The death penalty has been an issue that has continually caused tension in today’s society. The main discussion over this is whether or not the death penalty serves as a valid and justified form of punishment. We have reached the point where if the topic is brought up, extremists on both sides immediately begin to argue the matter. One side says increase in crime rate, the other says failure to discourage crime; one says failure to rehabilitate, the other says it saves lives; one says justice and retribution, the other says revenge. As a society we know that crime is a major part of our lives, and we are all aware that something must be done about it. The only problem now is coming together and finding common ground as to how we solve it. The death penalty has been applied by many parts of the world, from the ancient times of Babylon to present day America. More than an estimated 15, 269 Americans have been executed since the inception of the death penalty dating back to colonial times. History has shown us that capital punishment, whose definition is the use of death as a legally sanctioned punishment, is a very efficient and acceptable means of reducing crime. Is the death penalty really the best choice?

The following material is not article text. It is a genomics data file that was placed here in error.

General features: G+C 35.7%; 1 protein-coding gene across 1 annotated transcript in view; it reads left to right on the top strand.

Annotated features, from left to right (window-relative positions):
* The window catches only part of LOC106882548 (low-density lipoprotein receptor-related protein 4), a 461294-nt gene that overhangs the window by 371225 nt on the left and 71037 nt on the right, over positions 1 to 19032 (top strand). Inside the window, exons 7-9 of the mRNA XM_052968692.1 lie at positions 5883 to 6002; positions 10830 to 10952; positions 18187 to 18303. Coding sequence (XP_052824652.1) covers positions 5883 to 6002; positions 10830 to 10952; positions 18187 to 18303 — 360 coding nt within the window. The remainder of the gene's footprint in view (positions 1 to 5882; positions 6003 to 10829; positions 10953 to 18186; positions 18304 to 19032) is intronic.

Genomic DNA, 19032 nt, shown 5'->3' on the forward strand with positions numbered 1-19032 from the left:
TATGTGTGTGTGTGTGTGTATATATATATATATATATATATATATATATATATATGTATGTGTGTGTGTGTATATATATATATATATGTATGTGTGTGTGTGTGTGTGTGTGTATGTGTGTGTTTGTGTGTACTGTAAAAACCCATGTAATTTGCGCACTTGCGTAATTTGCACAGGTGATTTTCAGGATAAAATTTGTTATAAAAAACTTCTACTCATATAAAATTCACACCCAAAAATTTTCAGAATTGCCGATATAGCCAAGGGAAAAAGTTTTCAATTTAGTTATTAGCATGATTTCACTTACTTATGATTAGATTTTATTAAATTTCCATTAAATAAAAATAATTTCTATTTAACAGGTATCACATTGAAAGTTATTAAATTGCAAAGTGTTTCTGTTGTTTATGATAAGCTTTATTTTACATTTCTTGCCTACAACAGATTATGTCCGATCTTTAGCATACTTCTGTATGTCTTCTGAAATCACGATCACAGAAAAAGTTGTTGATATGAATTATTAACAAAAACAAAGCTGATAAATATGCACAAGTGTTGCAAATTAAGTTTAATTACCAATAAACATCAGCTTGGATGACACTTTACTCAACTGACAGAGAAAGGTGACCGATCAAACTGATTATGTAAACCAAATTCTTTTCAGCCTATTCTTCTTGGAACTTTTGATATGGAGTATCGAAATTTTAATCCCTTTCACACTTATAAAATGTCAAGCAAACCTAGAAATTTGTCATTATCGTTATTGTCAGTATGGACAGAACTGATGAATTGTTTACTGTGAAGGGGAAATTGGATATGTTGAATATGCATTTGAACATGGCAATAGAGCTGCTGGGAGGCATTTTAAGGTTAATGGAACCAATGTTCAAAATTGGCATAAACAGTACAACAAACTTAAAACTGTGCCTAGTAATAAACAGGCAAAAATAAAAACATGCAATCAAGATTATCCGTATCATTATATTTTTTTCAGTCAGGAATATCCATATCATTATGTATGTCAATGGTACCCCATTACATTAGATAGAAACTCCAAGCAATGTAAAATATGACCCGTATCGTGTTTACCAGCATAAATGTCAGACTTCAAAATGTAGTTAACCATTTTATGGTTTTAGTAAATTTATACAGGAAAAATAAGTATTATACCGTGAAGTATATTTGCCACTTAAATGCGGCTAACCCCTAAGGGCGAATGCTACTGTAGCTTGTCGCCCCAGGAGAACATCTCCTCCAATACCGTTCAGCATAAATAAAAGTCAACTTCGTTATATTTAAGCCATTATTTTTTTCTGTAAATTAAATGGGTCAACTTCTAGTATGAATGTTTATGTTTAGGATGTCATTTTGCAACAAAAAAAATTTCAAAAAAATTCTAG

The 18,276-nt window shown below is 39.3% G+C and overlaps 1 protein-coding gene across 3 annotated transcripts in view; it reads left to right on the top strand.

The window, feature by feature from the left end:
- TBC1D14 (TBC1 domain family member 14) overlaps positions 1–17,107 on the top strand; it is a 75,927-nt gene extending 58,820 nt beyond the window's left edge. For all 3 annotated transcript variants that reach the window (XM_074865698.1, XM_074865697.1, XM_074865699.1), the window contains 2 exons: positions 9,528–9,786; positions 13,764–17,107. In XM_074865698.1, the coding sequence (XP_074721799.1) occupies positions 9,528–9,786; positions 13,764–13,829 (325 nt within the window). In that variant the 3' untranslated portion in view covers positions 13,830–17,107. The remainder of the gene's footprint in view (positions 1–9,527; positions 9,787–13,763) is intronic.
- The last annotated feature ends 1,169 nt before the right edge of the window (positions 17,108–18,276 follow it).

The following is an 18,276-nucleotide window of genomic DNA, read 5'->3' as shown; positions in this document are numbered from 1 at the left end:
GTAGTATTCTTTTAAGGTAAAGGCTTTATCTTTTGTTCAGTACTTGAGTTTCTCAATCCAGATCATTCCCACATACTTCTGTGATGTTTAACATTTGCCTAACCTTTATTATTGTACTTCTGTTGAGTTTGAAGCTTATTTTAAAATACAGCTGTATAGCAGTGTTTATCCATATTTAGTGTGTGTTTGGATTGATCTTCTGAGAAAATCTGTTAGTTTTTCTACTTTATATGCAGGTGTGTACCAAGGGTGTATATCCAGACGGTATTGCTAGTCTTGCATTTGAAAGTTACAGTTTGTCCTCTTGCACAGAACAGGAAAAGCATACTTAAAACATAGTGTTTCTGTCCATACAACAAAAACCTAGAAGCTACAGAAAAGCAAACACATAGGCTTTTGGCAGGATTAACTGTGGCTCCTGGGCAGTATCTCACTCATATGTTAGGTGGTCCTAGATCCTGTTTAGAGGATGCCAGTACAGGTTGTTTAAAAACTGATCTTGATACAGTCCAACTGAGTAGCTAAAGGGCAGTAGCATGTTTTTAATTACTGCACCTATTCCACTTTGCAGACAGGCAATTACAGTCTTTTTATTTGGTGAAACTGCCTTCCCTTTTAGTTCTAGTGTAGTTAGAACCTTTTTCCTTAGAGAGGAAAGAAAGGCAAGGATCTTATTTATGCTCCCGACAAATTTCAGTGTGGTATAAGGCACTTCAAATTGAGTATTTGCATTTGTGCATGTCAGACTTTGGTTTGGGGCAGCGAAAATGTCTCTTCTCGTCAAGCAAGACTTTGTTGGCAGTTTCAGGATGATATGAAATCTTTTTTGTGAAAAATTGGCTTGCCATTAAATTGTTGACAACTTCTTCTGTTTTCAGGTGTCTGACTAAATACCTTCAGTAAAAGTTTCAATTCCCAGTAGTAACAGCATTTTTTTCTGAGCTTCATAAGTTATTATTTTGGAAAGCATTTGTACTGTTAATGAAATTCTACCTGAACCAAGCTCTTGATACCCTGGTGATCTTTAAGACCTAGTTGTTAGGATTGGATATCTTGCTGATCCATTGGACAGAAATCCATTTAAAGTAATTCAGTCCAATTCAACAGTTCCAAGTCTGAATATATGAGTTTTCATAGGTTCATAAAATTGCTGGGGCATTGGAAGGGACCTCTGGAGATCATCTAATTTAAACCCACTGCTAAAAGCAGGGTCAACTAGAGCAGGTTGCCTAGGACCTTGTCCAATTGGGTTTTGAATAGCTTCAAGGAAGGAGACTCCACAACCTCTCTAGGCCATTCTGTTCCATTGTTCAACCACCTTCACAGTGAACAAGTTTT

Many criminologists have come to the conclusion that when an execution is publicized more murders occur. Many begin to happen days or even a few weeks after the event. A great example of this is the Lindbergh kidnapping. A reporter called it “the greatest story since the Resurrection.” It was one of the most crucial and most public involved cases in the twenty-first century. “Journalist H. L. Mencken called the trial of Richard Hauptmann, the accused kidnapper of the baby of aviator Charles Lindbergh, "the greatest story since the Resurrection." While Mencken's description is doubtless an exaggeration, measured by the public interest it generated, the Hauptmann trial stands with the O. J. Simpson and Scopes trials as among the most famous trials of the twentieth century. The trial featured America's greatest hero, a good mystery involving ransom notes and voices in dark cemeteries, a crime that is every parent's worst nightmare, and a German-born defendant who fought against U. S. forces in World War I.” (Linder) Many important people were involved and did not stop until Richard Hauptmann was captured and sentenced. Giving the case such publicity began to encourage crime instead of preventing it; showing that the death penalty did not do anything but encourage and welcome more crime. “There is strong evidence that the death penalty does not discourage crime at all. Grant McClellan claims: In 1958 the10 states that had the fewest murders –fewer than two a year per 100,000 populations -were New Hampshire, Iowa, Minnesota, Massachusetts, Connecticut, Wisconsin, Rhode Island, Utah, North Dakota and Washington. Four of these 10 states had abolished the death penalty. The 10 states, which had the most murderers from eight to fourteen killings per100,000 population were Nevada, Alabama, Georgia, Arkansas, and Virginia - all of them enforce the death penalty. The fact is that fear of the death penalty has never served to reduce the crime rate.” (Evans) The main point brought up is that death is the one penalty that is irreversible and should be given once all evidence has been taken under consideration. However, many defendants insist on execution, due to the fact that they feel like it would be a much better choice rather than spending life in prison. So the question now lies on whether or not life in prison makes it a crueler fate rather than going for the death penalty. Another great point brought up was that what was done is done and that no matter what the punishment given to the perpetrator may be, it will not bring the victim back to life. Making the death penalty one of the biggest contradictions in today’s society. Basically what the death penalty is is killing someone, who killed someone, to prove that killing is...
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